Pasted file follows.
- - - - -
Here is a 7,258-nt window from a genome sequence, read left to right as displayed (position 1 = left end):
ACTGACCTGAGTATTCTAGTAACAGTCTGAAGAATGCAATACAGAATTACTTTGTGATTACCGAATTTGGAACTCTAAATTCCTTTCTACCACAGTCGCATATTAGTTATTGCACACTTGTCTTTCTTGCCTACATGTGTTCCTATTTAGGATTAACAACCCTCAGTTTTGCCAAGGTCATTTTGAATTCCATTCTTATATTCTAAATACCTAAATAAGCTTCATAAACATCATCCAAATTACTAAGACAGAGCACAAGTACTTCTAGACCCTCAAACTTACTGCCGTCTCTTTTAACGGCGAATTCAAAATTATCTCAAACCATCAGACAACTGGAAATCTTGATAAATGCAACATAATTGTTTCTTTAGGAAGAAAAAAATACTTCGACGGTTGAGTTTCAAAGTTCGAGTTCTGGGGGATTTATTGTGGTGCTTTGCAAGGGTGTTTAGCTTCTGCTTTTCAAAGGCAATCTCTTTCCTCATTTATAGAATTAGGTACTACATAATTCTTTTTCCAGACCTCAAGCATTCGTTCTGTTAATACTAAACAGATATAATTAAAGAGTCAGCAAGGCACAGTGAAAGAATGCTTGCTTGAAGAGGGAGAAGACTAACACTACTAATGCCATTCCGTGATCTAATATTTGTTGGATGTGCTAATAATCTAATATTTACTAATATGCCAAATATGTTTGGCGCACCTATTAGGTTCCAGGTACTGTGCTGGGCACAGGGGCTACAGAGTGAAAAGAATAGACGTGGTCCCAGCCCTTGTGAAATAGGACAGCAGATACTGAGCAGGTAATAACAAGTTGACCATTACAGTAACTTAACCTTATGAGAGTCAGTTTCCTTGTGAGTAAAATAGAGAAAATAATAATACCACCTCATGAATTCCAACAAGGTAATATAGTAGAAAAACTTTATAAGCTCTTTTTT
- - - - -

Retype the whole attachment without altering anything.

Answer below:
Here is a 7,258-nt window from a genome sequence, read left to right as displayed (position 1 = left end):
ACTGACCTGAGTATTCTAGTAACAGTCTGAAGAATGCAATACAGAATTACTTTGTGATTACCGAATTTGGAACTCTAAATTCCTTTCTACCACAGTCGCATATTAGTTATTGCACACTTGTCTTTCTTGCCTACATGTGTTCCTATTTAGGATTAACAACCCTCAGTTTTGCCAAGGTCATTTTGAATTCCATTCTTATATTCTAAATACCTAAATAAGCTTCATAAACATCATCCAAATTACTAAGACAGAGCACAAGTACTTCTAGACCCTCAAACTTACTGCCGTCTCTTTTAACGGCGAATTCAAAATTATCTCAAACCATCAGACAACTGGAAATCTTGATAAATGCAACATAATTGTTTCTTTAGGAAGAAAAAAATACTTCGACGGTTGAGTTTCAAAGTTCGAGTTCTGGGGGATTTATTGTGGTGCTTTGCAAGGGTGTTTAGCTTCTGCTTTTCAAAGGCAATCTCTTTCCTCATTTATAGAATTAGGTACTACATAATTCTTTTTCCAGACCTCAAGCATTCGTTCTGTTAATACTAAACAGATATAATTAAAGAGTCAGCAAGGCACAGTGAAAGAATGCTTGCTTGAAGAGGGAGAAGACTAACACTACTAATGCCATTCCGTGATCTAATATTTGTTGGATGTGCTAATAATCTAATATTTACTAATATGCCAAATATGTTTGGCGCACCTATTAGGTTCCAGGTACTGTGCTGGGCACAGGGGCTACAGAGTGAAAAGAATAGACGTGGTCCCAGCCCTTGTGAAATAGGACAGCAGATACTGAGCAGGTAATAACAAGTTGACCATTACAGTAACTTAACCTTATGAGAGTCAGTTTCCTTGTGAGTAAAATAGAGAAAATAATAATACCACCTCATGAATTCCAACAAGGTAATATAGTAGAAAAACTTTATAAGCTCTTTTTT